All versions allow you to load a secondary (not baked in audio file) to check sync.

Priority support is available at $39/year for Switch Plus and at $99/year for Switch Pro.

Click to enlarge. Telestream provides a good comparison chart of the different versions of Switch.

 

Essential Playback

All versions of Switch in my experience are responsive and feel quick on Windows or Mac. Switch can be run in a windowed mode or full screen and like other players, Switch features a small mini ‘timeline’ or scrubber bar.

 

Switch features a standard scrubber bar, play button and volume control. There is an ‘alternative’ timeline available too.

 

As you’d expect in a pro tool, all the normal playback options are available like JKL and spacebar playback control, but Switch also has some nice options you don’t find in other players including slow-mo playback with Ctrl/Cmd + J or L.  Also very useful are the skip forward/backward by 1 or 10-second keyboard shortcuts which are a great way to quickly review an edit, or to make sure your eyes are not playing tricks on you.

 

The Control menu in Switch offers all the normal playback options you’d expect, but also features some nice options for jumping forward/ backward to specific points or by X amount of time.

 

Have you ever had the experience in other players have been frustrated by trying to get to an exact point in time by dragging the timeline play head (which you can do in Switch)?

Ctrl/Cmd + Y will bring up a timecode window in the lower left-hand corner of the player and you can jump right to a specific timecode, frame, or time point (overall file time). You can also quickly cycle the time display by using the shortcut Alt/Option +T.

 

Switch makes it easy to be exact in your navigation by jumping to specific timecodes, frame numbers or time points in the file.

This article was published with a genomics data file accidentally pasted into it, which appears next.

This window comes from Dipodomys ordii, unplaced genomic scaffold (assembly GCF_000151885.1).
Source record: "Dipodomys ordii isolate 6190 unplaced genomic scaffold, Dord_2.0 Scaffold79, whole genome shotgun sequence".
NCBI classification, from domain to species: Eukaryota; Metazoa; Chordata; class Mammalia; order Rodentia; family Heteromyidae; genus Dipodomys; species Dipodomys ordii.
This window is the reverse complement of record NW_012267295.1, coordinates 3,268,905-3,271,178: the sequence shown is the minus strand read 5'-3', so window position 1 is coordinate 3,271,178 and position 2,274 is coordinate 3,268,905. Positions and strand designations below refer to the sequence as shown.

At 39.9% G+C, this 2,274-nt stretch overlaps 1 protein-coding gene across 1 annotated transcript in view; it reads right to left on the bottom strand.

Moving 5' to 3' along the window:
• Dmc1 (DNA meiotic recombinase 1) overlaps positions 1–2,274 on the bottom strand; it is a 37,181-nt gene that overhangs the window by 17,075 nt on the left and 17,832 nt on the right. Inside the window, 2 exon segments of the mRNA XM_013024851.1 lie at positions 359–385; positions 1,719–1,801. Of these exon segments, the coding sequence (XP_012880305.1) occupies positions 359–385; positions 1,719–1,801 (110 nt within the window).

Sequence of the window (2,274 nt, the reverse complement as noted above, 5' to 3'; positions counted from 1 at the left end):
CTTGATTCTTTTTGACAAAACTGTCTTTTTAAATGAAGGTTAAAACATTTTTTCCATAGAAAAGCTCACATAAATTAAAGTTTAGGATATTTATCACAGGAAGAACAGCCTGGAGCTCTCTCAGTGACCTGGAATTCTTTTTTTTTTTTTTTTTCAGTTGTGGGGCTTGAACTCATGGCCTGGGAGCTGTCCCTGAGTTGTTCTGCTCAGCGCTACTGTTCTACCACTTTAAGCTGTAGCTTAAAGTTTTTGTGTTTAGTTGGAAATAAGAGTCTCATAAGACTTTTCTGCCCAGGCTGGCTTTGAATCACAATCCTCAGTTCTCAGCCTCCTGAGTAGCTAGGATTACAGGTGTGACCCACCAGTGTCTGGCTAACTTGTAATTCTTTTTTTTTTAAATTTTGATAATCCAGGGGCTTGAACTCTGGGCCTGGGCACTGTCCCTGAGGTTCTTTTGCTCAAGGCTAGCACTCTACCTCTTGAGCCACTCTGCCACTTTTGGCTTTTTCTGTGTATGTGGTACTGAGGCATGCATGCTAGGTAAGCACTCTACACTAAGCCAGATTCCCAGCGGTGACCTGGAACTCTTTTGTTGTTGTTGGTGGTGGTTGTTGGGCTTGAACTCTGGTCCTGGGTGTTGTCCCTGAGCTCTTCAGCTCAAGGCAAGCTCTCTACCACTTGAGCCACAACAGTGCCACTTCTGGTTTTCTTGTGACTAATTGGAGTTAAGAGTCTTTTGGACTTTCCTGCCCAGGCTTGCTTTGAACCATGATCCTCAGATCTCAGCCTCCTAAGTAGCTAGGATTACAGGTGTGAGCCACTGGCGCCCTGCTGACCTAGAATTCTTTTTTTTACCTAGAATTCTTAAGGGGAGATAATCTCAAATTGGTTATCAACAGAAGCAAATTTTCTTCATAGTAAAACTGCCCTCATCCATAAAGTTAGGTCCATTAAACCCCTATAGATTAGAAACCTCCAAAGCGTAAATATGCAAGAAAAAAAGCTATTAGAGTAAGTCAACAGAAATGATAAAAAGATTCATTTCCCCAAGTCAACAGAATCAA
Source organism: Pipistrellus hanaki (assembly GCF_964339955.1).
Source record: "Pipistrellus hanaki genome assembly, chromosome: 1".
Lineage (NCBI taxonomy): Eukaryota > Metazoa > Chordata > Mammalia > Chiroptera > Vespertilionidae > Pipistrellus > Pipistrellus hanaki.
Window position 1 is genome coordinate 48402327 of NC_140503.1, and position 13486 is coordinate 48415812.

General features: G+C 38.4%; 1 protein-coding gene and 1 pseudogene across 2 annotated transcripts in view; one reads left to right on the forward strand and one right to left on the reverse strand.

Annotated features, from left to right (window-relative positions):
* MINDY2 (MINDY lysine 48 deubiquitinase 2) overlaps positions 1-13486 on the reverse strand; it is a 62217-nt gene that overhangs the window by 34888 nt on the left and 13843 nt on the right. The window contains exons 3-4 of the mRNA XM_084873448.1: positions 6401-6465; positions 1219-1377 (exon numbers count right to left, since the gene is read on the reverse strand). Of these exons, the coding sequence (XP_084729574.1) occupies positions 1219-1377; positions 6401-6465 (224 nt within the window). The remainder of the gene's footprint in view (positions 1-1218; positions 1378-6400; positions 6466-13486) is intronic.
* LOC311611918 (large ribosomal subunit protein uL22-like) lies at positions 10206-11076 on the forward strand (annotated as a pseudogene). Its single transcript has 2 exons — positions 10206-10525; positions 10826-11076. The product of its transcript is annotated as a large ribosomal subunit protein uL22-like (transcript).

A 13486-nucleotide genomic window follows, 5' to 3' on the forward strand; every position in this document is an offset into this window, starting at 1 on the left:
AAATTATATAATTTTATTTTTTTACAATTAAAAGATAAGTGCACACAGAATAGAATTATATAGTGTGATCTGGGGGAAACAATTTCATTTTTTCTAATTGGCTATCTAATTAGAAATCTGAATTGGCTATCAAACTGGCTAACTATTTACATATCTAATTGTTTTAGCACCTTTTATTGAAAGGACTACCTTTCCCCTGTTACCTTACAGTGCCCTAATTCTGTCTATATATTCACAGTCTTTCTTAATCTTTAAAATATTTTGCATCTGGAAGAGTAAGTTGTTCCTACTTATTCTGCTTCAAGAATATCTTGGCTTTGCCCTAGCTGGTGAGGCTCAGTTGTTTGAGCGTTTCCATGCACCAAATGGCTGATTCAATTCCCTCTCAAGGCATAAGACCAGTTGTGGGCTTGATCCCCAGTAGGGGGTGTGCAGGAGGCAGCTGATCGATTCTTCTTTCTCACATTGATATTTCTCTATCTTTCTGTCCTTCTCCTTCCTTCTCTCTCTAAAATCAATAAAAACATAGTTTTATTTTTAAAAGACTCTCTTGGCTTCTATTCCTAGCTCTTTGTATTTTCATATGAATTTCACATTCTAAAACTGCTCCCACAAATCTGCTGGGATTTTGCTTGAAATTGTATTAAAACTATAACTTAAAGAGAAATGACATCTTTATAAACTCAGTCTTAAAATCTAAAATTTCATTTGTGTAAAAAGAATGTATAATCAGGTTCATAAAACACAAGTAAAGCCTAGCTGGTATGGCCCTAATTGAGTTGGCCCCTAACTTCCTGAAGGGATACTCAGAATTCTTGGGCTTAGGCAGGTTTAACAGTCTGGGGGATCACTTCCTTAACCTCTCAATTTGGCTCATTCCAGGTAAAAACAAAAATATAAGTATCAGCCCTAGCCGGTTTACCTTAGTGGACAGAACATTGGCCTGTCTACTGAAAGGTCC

You can also add flags at specific points and navigate between flags, which is helpful if you need to jump between problem points in the file.  Flags can also be seen in the Inspector – more on that in the next section. As you’d expect, you can also add in/out points (while in edit mode in the Inspector) and jump between them too.

In addition to the mini-timeline as you see in most players, Switch includes another timeline view which can be accessed from the View menu or with the shortcut Ctrl/Cmd + T.  (This is a Pro Feature only)

 

The timeline in Switch can be configured to view GOP structure, Datarate, and Flags. Shown here is the GOP structure of an H264 file.

 

This timeline probably looks a bit weird!  That’s because it lets you view GOP (Group Of Pictures) structure, data rate and flags. The GOP and data rate options are a good way to check the efficiency of an encoder, and to make sure that specific parts of a file don’t have data rate spikes that might cause playback problems.  While you can view flags here, I prefer to view flags in the inspector.

 

In the Pro version of Switch, flags can be added to the timeline or in the Inspector. The Plus version can see these flags, just not create or edit them. The idea is that that a QC station (Pro) can hand off to operators (Plus).